Simon Duffy talks to Brainwaves following his keynote speech “Being a true equal: Citizenship contribution and mutual support under a modern welfare state ”at the VICSERV Conference in May this year. Simon explored what it means to be a true equal and what this means for how we think about mental health and the organisation of support. The modern welfare state, particularly health and social care, has become a vast empire of services. But there are good reasons to think that this empire does not serve us well, and in particular that people with mental health problems are being held back by old ideas and old systems. But we will not make progress by trying to convert patients into consumers. Progress will only come from treating each other as citizens, recognising our gifts and our ability to contribute and support each other.
This week on Brainwaves, Eila Lyan discussed her stance on mental health services available in rural areas and also brings her own lived experience to the mix. Eila discusses attitudes, supports available, differences between rural and urban mental health services, areas for improvement and talks about how we can further continue to break down the stigma.
Panel Operator: Serena
Interviewers: James & Lauren
Wild @ heART artist Jane Belfrige and Phil Hoytsenroader come on the show to talk about the Wild @ heART community programs available for those wanting to be a part of a community and learn to play and write their own music.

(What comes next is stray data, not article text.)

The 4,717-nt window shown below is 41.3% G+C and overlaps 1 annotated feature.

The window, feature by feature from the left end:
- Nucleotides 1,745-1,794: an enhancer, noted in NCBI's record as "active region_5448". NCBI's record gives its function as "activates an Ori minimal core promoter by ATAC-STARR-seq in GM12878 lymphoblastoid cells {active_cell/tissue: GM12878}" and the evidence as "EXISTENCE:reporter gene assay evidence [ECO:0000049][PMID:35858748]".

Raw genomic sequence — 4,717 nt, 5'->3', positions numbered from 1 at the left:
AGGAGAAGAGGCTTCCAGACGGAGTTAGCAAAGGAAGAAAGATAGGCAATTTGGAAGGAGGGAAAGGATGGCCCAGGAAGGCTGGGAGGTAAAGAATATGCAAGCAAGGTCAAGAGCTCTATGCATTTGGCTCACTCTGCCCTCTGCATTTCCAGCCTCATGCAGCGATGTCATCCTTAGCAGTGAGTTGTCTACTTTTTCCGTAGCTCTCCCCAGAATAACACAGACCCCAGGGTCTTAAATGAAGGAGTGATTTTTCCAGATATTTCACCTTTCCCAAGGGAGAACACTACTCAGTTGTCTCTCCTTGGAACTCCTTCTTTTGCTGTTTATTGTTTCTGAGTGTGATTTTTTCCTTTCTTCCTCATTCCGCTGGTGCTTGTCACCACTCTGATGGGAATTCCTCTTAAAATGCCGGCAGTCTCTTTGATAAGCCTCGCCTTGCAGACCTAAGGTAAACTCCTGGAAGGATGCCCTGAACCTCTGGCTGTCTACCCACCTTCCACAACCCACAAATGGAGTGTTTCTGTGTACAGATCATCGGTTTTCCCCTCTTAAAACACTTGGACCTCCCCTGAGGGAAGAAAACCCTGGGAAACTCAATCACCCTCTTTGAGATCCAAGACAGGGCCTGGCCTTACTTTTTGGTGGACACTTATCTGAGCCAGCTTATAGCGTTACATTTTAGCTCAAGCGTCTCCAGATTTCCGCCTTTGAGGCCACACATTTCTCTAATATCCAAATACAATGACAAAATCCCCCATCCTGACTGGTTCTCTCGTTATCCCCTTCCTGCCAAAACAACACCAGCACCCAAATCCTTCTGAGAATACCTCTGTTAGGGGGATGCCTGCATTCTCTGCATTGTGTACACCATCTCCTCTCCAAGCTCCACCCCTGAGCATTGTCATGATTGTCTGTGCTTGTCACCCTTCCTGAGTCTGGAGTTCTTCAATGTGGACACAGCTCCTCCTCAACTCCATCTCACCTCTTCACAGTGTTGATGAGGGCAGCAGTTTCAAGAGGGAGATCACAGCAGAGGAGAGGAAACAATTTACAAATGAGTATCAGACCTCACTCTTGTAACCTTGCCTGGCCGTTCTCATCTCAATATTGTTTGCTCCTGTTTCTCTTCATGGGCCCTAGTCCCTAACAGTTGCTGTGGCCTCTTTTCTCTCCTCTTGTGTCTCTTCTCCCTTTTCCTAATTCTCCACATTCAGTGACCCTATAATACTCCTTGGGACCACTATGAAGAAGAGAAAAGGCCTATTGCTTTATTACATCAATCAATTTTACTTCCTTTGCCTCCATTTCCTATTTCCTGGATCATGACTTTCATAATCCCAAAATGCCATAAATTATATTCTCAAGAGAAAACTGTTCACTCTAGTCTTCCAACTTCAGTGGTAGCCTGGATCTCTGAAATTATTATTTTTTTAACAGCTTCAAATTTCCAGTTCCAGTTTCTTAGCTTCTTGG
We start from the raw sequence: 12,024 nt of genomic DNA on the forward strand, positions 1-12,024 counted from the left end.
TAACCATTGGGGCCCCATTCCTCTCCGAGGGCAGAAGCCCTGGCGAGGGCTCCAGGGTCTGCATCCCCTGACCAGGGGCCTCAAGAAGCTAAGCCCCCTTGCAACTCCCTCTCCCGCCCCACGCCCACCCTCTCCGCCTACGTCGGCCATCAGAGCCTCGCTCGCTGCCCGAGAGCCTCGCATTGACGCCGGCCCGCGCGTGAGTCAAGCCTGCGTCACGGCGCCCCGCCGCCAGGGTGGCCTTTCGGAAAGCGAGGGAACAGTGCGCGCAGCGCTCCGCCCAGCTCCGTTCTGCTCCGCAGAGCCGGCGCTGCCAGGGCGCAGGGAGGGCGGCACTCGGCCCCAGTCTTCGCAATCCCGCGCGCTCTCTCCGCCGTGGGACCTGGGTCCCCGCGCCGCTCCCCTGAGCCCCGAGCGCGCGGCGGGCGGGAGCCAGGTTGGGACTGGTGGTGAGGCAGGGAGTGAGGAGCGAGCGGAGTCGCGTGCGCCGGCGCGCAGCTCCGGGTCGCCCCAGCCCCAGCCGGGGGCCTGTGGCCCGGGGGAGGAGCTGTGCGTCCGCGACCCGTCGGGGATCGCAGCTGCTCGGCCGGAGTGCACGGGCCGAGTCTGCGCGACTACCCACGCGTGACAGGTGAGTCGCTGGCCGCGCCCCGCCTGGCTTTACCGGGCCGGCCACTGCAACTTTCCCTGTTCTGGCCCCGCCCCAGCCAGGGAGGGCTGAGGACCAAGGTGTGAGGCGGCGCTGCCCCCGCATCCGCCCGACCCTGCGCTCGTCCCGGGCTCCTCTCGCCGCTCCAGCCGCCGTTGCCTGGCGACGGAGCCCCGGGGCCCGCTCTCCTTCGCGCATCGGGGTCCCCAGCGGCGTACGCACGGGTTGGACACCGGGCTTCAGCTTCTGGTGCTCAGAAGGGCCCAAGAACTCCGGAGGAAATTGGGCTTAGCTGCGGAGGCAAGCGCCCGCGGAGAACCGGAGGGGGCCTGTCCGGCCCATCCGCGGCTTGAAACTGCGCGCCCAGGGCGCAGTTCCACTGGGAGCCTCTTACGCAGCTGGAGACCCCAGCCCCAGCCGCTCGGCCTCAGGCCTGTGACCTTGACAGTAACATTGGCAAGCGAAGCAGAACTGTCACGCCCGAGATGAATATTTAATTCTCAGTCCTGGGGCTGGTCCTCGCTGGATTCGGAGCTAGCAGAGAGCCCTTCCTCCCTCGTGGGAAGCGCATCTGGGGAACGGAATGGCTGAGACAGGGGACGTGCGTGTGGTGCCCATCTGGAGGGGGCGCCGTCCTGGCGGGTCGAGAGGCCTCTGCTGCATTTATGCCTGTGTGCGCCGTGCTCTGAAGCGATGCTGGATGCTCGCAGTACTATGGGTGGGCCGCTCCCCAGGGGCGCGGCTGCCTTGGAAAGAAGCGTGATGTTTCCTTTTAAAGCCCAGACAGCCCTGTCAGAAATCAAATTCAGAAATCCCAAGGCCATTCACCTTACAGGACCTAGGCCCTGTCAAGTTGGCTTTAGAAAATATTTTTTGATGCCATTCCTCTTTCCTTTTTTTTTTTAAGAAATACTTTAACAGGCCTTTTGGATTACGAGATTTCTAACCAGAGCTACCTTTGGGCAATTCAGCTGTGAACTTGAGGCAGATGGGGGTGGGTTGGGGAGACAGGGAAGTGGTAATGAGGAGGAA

Panel Operator: Chiara
Interviewers: Kathy & James
Brainwaves hosts a range of guests, Siretti from the organisation In Our Own Words, and Natasha and Heeba, from AFRO Care. In Our Own Words is a grass roots production that encourages the development of young people of Afro decent, those living in the diaspora and those living on the African continent – through Self-awareness, de-colonial thinking and community empowerment. Natasha and Heeba talk about AfroCare which was set up after the collation of anecdotes from the African-Australian community about their own views, experiences and observations regarding mental health. Both organisations aim to address mental health issues in the African community.
Professor Mike Slade of Nottingham University joins Brainwaves to talk recovery and person centred care in mental health.Professor Slade recently co-authored a research paper with Dr Eleanor Longden on the empirical evidence about mental health recovery, commissioned by MI Fellowship.
The paper mentioned in the show, co-authored by Prof Mike Slade and Dr Eleanor Longden (of the Hearing Voices Network) can be found here. The paper addresses the empirical evidence surrounding recovery, with implications for how we think about designing service qualifying criteria. To read some of Prof Mike Slade’s work, including Making Recovery a Reality, Refocus: Promoting Recovery in Community Mental Health Services and 100 Ways to Support Recovery, click here for a free online booklet.
In light of Mental Health Week, the Mental Health Foundation are running events all week that people can get involved in. There are heaps of events that have already happened but plenty more coming up over the next few days…
Mad Hatters Tea Party on Saturday the 10th from 1pm – 3pm at Capra HC on 300 Old Geelong Rd in Hoppers Crossing. The afternoon tea is $10 per person, there will be trivia and people chatting to celebrate Mental Health Week. No need to book, just turn up!
Colourful Thoughts Art Exhibition, Tamara Marie is exhibiting her resin works which relate to mental health and reflect the surrounding issues, exploring the impact mental health conditions have on people and their families. The exhibit is on until Sunday 11th of October at the Kingston Arts Centre, 979 Nepean Hwy. http://www.tamaramarieart.com
To kick off 2014 Joel and Danny interview Cassie from Doutta Community Health about the Connecting Mates and Mentors program which helps people with mental illness get out and do things they are interested in.